Petr Vokáč has garnered numerous international accolades. He has won first prizes at the Cello Competition in Liezen, the Dotzauer Competition in Dresden, the Bohuslav Martinů Competition in Prague and the Leoš Janáček Competition in Brno. In 2006, he and the violinist Jakub Junek became overall winners at Concertino Praga; in 2012, he advanced to the semi-final of the Prague Spring Competition, thus being the most successful Czech participant. Moreover, he has received awards as a chamber player, including in the Johannes Brahms Wettbewerb in Pörtschach, first as a member of Taras Piano Trio and later with Lobkowicz Trio, which whom he has performed up to the present day. The latter ensemble, made up of Ivan Vokáč, Jan Mráček and Lukáš Klánský, has also won the 2017 Czech Chamber Music Society Award. 

His repertoire is wide-ranging, encompassing several genres. “The classical music performance principles can be perfectly applied in rock, jazz, popular and film music,” says the young cellist. He has closely collaborated with the Cello Republic ensemble (formerly Prague Cello Quartet), who present in concert their own arrangements of classical pieces, as well as non-classical music, enthralling audiences in the Czech Republic and beyond, including within regular tours of Japan. What’s more, Ivan Vokáč plays the piano with Escualo Quintet, focused on authentic performance of Argentine tango. 

Vokáč studied the cello and the piano. Whereas he reserved the former for classical music, the latter satisfied his passion for jazz. Yet neither of the two instruments kindled his early love of music. “As a child, I was fascinated by the double-bass, so much so that whenever it appeared on TV, I’d stand a metre away from the screen and stare spellbound. And when I then got a violin, I would never place it beneath my neck, but lean the instrument against the bed and play it the way the double-bass is played. But try giving a double-bass to a four-year-old boy…,” Vokáč recalls. He would replace the violin with the cello, which he believed would ultimately lead him to the double-bass, yet that would not come to pass. Vokáč would remain faithful to the cello. After taking private lessons from Oldřich Kavale, he studied the instrument at the Prague Conservatory and the Academy of Performing Arts (under the guidance of Miroslav Petráš), and he also attended masterclasses given by renowned cellists (Steven Isserlis, Boris Pergamenshikov, etc.). Ivan Vokáč was subsequently invited to festivals at home and abroad, began working with Czech Radio and Czech Television, before being engaged at the Czech Philharmonic. 

Tomáš Netopil  conductor

Tomáš Netopil

Since the 2018/2019 season, Tomáš Netopil has been the Principal Guest Conductor of the Czech Philharmonic, with which he regularly prepares concert programmes at the Rudolfinum and on tours. The 2022/2023 season was his tenth and final as General Music Director of the Aalto Theater and Philharmonic in Essen, Germany. From the 2025/2026 season, he will take up the post of chief conductor of the Prague Symphony Orchestra. 

In 2018, Tomáš Netopil created the International Summer Music Academy in Kroměříž, offering students exceptional artistic instruction and the chance to meet and work with major international musicians. In the summer of 2021, in association with the Dvořákova Praha Festival, the Academy established the Dvořák Prague Youth Philharmonic with musicians from conservatories and music academies, coached by principal players of the Czech Philharmonic.

As evidenced by his engagement in Essen, Tomáš Netopil is a sought-after opera conductor. From 2008 to 2012, he was the music director of the Opera of the National Theatre in Prague. Operatic highlights beyond Essen include the Sächsische Staatsoper Dresden (La clemenza di Tito, Rusalka, The Cunning Little Vixen, La Juive, The Bartered Bride, and Busoni’s Doktor Faust), the Vienna Staatsoper (his most recent successes include Idomeneo, Der Freischütz, and a new production of Leonore), and the Netherlands Opera (Jenůfa). His concert highlights of recent seasons have included the Tonhalle-Orchester Zürich as well as engagements with the Orchestre de Paris, the London Philharmonic Orchestra, the Netherlands Radio Philharmonic Orchestra at the Amsterdam Concertgebouw, the Orchestra Sinfonica della Rai, the Orchestre National de Montpellier, and Concentus Musicus Wien.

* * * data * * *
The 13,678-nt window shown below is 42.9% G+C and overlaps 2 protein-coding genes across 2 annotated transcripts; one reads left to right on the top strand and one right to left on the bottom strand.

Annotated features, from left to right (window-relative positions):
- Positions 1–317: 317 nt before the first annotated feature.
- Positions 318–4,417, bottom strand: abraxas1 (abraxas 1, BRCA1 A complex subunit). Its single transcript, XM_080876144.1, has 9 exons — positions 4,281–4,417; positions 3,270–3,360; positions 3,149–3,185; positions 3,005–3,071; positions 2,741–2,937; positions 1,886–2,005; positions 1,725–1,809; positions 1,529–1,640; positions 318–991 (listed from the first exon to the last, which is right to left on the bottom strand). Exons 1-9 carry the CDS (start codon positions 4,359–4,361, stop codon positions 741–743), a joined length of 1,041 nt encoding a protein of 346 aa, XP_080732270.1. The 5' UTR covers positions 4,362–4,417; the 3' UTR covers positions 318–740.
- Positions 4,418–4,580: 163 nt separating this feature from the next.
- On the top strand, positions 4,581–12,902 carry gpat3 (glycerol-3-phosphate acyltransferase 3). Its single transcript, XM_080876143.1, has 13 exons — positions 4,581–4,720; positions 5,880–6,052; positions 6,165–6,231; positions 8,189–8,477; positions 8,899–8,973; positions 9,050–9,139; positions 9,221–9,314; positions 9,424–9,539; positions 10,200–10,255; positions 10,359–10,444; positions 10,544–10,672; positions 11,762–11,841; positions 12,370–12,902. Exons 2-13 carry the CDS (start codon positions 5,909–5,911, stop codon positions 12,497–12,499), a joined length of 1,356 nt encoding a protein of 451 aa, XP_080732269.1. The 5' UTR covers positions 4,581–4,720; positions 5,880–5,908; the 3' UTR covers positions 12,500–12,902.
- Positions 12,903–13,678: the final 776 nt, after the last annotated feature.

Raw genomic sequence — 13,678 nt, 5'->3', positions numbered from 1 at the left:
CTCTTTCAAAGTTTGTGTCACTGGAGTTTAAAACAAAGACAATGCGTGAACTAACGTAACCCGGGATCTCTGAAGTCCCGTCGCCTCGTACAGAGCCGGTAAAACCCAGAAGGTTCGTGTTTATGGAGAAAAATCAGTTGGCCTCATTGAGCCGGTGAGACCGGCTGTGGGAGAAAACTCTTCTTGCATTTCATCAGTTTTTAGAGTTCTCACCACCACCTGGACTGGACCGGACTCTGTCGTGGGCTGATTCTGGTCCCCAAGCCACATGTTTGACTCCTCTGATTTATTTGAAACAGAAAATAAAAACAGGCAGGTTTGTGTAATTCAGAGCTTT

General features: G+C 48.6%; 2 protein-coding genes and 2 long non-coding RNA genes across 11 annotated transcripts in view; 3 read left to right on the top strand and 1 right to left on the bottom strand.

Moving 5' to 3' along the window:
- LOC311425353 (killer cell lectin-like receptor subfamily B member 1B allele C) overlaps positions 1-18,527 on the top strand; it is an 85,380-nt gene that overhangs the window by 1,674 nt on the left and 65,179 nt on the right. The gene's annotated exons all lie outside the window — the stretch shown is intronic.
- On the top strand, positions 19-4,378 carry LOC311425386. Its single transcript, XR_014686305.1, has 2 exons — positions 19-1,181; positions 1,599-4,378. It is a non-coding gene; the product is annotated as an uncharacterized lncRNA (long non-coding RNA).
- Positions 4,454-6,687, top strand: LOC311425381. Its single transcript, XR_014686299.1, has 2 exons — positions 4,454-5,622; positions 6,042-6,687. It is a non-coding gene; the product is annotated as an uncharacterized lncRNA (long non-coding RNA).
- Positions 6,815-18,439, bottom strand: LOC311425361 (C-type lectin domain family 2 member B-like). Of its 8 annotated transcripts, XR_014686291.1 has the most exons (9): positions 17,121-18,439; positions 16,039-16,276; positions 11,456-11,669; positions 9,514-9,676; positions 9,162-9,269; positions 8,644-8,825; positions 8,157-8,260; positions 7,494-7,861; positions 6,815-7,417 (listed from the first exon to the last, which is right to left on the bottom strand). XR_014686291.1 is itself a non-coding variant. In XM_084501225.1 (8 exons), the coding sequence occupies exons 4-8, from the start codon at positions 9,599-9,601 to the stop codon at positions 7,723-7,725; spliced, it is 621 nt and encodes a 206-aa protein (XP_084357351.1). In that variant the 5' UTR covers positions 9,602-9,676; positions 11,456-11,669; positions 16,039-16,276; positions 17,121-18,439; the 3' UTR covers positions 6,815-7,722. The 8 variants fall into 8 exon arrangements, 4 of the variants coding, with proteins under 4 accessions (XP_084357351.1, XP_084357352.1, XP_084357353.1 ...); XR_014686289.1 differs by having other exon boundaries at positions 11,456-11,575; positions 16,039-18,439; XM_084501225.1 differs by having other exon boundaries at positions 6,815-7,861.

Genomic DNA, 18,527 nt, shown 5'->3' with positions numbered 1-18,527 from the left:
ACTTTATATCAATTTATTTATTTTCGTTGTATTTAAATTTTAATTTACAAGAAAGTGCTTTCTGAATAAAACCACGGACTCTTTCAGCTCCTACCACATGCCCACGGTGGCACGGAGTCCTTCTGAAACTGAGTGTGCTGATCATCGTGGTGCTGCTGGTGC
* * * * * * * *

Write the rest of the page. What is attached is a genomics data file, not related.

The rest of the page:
Tomáš Netopil’s discography for Supraphon includes Janáček’s Glagolitic Mass (the first-ever recording of the original 1927 version), Dvořák’s complete cello works, Martinů’s Ariane and Double Concerto, and Smetana’s Má vlast with the Prague Symphony Orchestra. During his tenure in Essen, he has recorded Suk’s Asrael and Mahler’s Symphonies Nos. 6 and 9.

He studied violin and conducting in his native Czech Republic and at the Royal College of Music in Stockholm under the guidance of Professor Jorma Panula. In 2002 he won the inaugural Sir Georg Solti Conductors Competition at the Alte Oper Frankfurt. In his spare time, he likes to fly small planes.

Marek Eben  host

Marek Eben

Marek Eben was born in 1957 in Prague. He studied music drama at the Prague Conservatoire. After finishing school, he worked at the Vítězslav Nezval Theatre in Karlovy Vary, then at the Kladno Theatre, and from 1983 to 2002 he was an ensemble member at Prague’s Studio Ypsilon Theatre. Besides acting, he also involves himself with music. He is the exclusive songwriter for the band The Eben Brothers, which has released five albums (Malé písně do tmy, 1984; Tichá domácnost, 1995; Já na tom dělám, 2002; Chlebíčky, 2008; Čas holin, 2014), and he wrote the music for the films Bizon and Hele on letí and for the television series Poste restante. He has also composed music and written texts for about 20 plays (including Matěj Poctivý – Matthew the Honest, Vosková figura – The Wax Figure, Amerika, and Othello for Studio Ypsilon and The Winter’s Tale for the National Theatre). Since 1996, he has been the moderator of the Karlovy Vary International Film Festival.

He has worked extensively on television, serving as the moderator of various programmes such as the contest O poklad Anežky České (The Treasure of St Agnes of Bohemia), the TýTý Awards Presentation, Stardance, and the discussion programme Na plovárně (At the Swimming Pool), which won the Elsa Award in 2001, 2002, 2004, 2005, 2006, and 2007 for the best talk show. Marek Eben has also won this prize as a moderator in 2001, 2002, 2006, and 2007. He is also the two-time overall winner of the TýTý Awards.